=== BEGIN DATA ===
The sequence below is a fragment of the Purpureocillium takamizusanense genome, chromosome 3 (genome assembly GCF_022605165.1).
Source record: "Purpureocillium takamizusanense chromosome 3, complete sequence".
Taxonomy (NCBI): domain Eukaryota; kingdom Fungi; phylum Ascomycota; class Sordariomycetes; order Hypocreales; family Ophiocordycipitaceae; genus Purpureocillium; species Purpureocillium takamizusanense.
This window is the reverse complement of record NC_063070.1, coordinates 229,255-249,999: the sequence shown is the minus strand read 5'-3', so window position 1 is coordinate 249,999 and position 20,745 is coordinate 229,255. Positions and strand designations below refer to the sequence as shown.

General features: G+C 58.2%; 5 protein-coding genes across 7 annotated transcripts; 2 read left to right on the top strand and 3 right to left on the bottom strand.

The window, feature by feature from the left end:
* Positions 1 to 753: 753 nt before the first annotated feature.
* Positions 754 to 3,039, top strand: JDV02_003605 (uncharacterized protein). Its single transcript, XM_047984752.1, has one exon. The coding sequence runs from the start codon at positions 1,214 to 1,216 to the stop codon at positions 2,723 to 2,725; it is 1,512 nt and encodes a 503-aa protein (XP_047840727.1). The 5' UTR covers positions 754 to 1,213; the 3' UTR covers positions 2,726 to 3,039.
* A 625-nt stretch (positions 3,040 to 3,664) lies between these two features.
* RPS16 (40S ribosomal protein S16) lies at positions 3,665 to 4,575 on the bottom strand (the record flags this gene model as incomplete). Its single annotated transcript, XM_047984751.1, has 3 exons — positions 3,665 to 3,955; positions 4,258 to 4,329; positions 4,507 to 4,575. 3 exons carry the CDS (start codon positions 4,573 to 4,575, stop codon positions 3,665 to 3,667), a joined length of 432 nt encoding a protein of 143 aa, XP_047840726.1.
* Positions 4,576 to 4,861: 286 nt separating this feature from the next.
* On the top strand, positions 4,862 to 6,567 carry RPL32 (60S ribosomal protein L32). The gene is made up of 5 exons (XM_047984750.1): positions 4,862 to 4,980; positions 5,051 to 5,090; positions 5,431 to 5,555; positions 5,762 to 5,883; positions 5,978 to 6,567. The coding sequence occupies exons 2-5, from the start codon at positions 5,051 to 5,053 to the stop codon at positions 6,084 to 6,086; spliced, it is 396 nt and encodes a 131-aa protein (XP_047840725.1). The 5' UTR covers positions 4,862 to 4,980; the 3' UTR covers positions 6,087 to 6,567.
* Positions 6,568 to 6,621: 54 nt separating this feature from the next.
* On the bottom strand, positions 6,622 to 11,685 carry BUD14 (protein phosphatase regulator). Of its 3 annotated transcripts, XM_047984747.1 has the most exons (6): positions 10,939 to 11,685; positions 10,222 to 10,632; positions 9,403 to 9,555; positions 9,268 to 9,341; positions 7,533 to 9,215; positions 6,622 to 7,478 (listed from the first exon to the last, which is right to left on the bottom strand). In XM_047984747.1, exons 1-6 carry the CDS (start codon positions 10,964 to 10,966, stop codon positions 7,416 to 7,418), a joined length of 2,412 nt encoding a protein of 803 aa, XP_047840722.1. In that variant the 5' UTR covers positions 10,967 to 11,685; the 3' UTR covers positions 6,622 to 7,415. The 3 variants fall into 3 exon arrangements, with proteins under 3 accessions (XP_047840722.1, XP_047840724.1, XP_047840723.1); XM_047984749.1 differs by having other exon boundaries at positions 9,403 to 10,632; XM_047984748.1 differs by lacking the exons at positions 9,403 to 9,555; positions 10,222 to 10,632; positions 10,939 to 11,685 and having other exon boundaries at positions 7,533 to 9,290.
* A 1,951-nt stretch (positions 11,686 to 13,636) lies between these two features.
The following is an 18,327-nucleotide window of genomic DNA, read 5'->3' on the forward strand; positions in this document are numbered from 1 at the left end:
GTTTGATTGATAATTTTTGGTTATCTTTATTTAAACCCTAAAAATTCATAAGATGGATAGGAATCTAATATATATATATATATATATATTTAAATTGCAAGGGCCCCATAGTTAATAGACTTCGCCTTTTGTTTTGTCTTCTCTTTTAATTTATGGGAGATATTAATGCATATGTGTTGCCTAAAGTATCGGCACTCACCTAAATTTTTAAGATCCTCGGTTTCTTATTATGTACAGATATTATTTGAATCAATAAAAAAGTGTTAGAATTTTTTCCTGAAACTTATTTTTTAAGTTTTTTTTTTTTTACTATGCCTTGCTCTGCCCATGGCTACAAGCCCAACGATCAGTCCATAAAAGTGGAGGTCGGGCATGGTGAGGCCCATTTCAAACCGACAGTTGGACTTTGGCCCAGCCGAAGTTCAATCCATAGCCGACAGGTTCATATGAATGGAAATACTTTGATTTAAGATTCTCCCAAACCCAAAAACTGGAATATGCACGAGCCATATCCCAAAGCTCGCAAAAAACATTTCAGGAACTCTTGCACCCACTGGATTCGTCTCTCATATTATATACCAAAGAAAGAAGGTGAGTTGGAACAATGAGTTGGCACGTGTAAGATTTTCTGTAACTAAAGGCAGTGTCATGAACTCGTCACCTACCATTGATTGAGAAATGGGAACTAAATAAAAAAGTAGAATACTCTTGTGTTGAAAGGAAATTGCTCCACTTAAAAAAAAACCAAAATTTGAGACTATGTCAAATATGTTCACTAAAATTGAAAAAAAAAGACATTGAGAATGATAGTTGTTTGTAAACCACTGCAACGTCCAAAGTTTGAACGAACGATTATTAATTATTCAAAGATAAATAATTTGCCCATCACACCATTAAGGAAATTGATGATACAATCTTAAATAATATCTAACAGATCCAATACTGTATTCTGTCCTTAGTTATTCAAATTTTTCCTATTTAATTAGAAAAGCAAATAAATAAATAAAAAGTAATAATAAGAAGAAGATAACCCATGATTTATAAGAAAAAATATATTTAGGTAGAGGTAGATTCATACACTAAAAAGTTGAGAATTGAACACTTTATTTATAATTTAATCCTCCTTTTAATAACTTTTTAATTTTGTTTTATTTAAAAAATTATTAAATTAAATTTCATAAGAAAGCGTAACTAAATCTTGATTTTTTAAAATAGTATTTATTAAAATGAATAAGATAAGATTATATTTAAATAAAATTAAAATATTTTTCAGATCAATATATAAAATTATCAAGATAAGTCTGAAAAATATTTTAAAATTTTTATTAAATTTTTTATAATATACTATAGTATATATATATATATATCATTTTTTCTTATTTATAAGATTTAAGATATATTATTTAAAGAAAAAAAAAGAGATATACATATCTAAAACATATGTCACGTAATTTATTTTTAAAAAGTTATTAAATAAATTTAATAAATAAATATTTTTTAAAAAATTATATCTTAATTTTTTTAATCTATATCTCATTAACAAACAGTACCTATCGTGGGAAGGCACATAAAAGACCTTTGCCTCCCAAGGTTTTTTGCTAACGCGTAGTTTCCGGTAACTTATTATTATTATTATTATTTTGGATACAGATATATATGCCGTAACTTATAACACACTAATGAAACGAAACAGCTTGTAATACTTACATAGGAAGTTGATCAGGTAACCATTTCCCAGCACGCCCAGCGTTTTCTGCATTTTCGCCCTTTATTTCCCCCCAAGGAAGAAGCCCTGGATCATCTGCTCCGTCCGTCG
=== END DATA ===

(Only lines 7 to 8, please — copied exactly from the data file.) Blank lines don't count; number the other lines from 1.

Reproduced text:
* Positions 1 to 753: 753 nt before the first annotated feature.
* Positions 754 to 3,039, top strand: JDV02_003605 (uncharacterized protein). Its single transcript, XM_047984752.1, has one exon. The coding sequence runs from the start codon at positions 1,214 to 1,216 to the stop codon at positions 2,723 to 2,725; it is 1,512 nt and encodes a 503-aa protein (XP_047840727.1). The 5' UTR covers positions 754 to 1,213; the 3' UTR covers positions 2,726 to 3,039.